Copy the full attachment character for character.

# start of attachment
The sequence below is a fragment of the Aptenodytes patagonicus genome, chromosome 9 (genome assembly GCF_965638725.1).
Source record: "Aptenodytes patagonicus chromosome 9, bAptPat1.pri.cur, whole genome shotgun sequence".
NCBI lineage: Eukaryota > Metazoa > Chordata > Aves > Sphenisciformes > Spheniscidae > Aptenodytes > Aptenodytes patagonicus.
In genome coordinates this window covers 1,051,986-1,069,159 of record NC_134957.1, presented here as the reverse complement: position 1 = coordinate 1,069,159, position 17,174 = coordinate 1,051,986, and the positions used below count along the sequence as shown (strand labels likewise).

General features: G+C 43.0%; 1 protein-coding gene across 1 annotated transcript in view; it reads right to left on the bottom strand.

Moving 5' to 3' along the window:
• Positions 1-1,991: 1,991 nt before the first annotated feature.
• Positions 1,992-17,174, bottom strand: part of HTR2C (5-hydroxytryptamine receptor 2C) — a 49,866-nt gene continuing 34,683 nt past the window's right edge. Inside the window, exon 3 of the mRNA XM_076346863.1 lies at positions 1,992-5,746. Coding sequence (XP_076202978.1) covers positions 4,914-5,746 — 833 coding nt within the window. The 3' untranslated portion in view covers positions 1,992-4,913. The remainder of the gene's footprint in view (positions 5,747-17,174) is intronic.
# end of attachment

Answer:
The sequence below is a fragment of the Aptenodytes patagonicus genome, chromosome 9 (genome assembly GCF_965638725.1).
Source record: "Aptenodytes patagonicus chromosome 9, bAptPat1.pri.cur, whole genome shotgun sequence".
NCBI lineage: Eukaryota > Metazoa > Chordata > Aves > Sphenisciformes > Spheniscidae > Aptenodytes > Aptenodytes patagonicus.
In genome coordinates this window covers 1,051,986-1,069,159 of record NC_134957.1, presented here as the reverse complement: position 1 = coordinate 1,069,159, position 17,174 = coordinate 1,051,986, and the positions used below count along the sequence as shown (strand labels likewise).

General features: G+C 43.0%; 1 protein-coding gene across 1 annotated transcript in view; it reads right to left on the bottom strand.

Moving 5' to 3' along the window:
• Positions 1-1,991: 1,991 nt before the first annotated feature.
• Positions 1,992-17,174, bottom strand: part of HTR2C (5-hydroxytryptamine receptor 2C) — a 49,866-nt gene continuing 34,683 nt past the window's right edge. Inside the window, exon 3 of the mRNA XM_076346863.1 lies at positions 1,992-5,746. Coding sequence (XP_076202978.1) covers positions 4,914-5,746 — 833 coding nt within the window. The 3' untranslated portion in view covers positions 1,992-4,913. The remainder of the gene's footprint in view (positions 5,747-17,174) is intronic.